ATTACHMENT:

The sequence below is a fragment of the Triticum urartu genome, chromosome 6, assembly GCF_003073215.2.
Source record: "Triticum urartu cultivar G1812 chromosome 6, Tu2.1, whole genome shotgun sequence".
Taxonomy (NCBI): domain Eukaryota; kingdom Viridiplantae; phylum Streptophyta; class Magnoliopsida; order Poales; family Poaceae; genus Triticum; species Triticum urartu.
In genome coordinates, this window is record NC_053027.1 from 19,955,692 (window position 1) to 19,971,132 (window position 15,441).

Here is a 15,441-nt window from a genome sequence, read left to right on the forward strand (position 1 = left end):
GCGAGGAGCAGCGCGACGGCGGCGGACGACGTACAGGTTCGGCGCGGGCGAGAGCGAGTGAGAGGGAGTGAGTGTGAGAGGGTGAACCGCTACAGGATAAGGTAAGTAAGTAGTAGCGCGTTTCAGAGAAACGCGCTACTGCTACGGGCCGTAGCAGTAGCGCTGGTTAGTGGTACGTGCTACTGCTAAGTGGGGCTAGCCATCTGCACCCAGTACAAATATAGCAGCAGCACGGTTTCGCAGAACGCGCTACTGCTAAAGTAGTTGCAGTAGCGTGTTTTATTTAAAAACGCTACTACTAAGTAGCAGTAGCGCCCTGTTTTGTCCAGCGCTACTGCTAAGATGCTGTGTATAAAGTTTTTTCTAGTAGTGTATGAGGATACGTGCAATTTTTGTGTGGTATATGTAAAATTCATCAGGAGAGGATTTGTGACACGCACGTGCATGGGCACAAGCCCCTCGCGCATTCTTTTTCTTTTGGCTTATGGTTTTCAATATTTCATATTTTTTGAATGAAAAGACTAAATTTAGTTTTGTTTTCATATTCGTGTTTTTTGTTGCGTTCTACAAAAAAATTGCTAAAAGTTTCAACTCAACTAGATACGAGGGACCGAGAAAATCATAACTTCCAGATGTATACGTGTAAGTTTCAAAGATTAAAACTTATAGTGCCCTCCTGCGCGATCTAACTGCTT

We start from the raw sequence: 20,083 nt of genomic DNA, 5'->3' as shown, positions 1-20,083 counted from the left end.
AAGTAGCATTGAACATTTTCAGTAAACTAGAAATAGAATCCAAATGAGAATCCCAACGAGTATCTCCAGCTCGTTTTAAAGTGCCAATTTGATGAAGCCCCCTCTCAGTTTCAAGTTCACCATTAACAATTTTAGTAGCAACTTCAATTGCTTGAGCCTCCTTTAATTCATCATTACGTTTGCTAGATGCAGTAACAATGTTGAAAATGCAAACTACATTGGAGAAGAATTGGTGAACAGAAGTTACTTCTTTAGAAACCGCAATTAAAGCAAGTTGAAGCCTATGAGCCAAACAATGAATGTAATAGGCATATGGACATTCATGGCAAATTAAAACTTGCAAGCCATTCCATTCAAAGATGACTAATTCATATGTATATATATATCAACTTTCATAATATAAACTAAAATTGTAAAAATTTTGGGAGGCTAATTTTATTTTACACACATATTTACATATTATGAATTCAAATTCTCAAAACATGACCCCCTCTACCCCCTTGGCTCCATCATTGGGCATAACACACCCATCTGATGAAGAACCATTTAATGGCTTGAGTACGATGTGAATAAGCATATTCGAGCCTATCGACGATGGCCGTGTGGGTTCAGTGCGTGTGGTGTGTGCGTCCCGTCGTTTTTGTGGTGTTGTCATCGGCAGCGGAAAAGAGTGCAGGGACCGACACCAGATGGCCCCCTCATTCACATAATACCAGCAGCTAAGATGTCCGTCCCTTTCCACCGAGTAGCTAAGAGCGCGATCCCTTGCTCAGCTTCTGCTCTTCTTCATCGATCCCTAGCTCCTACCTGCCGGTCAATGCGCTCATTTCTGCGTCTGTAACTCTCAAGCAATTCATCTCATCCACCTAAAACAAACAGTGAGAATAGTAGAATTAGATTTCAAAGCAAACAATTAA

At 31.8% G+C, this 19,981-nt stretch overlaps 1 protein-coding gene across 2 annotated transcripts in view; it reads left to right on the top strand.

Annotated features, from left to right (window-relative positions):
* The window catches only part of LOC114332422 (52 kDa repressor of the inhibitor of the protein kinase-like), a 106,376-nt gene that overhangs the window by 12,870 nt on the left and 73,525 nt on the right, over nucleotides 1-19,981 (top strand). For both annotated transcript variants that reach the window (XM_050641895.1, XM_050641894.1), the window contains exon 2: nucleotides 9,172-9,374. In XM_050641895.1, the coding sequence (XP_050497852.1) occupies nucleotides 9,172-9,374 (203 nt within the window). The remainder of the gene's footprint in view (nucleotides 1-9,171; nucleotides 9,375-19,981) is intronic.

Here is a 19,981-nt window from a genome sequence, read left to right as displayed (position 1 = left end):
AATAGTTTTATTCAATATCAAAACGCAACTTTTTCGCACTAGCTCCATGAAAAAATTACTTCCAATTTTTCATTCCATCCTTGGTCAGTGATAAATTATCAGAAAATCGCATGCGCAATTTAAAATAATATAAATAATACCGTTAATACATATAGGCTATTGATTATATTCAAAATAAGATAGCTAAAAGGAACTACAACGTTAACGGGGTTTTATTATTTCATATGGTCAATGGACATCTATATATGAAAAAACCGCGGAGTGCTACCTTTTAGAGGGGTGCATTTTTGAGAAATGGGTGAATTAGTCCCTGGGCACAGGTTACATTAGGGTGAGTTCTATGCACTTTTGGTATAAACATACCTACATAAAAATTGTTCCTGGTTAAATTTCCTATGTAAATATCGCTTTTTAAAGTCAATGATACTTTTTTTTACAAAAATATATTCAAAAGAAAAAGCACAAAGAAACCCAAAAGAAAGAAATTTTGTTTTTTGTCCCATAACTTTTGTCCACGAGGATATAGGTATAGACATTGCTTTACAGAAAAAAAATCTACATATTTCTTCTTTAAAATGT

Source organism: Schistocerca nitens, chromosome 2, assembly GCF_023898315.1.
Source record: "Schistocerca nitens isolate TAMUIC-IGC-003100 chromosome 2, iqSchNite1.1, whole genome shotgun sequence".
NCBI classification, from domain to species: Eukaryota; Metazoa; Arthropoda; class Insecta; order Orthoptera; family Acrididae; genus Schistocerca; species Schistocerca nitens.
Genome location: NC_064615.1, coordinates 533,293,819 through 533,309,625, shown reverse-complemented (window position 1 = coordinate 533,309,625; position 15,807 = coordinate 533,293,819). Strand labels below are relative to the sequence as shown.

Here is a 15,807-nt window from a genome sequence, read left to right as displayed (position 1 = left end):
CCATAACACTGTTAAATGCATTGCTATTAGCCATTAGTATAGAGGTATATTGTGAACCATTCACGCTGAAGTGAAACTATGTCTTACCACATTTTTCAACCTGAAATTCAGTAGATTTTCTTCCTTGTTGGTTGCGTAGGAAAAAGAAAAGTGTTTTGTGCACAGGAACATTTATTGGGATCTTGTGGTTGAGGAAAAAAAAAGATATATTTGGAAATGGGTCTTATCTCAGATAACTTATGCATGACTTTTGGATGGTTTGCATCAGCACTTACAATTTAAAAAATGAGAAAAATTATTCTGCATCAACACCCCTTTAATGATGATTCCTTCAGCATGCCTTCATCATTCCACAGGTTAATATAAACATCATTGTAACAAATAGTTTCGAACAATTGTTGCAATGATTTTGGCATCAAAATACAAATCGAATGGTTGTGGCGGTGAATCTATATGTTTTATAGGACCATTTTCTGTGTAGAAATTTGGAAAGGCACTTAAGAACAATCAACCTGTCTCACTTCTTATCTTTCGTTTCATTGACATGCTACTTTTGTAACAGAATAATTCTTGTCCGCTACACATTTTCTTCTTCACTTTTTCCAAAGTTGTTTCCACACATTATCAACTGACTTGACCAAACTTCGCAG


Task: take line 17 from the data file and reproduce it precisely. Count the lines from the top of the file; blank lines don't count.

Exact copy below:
Genome location: NC_064615.1, coordinates 533,293,819 through 533,309,625, shown reverse-complemented (window position 1 = coordinate 533,309,625; position 15,807 = coordinate 533,293,819). Strand labels below are relative to the sequence as shown.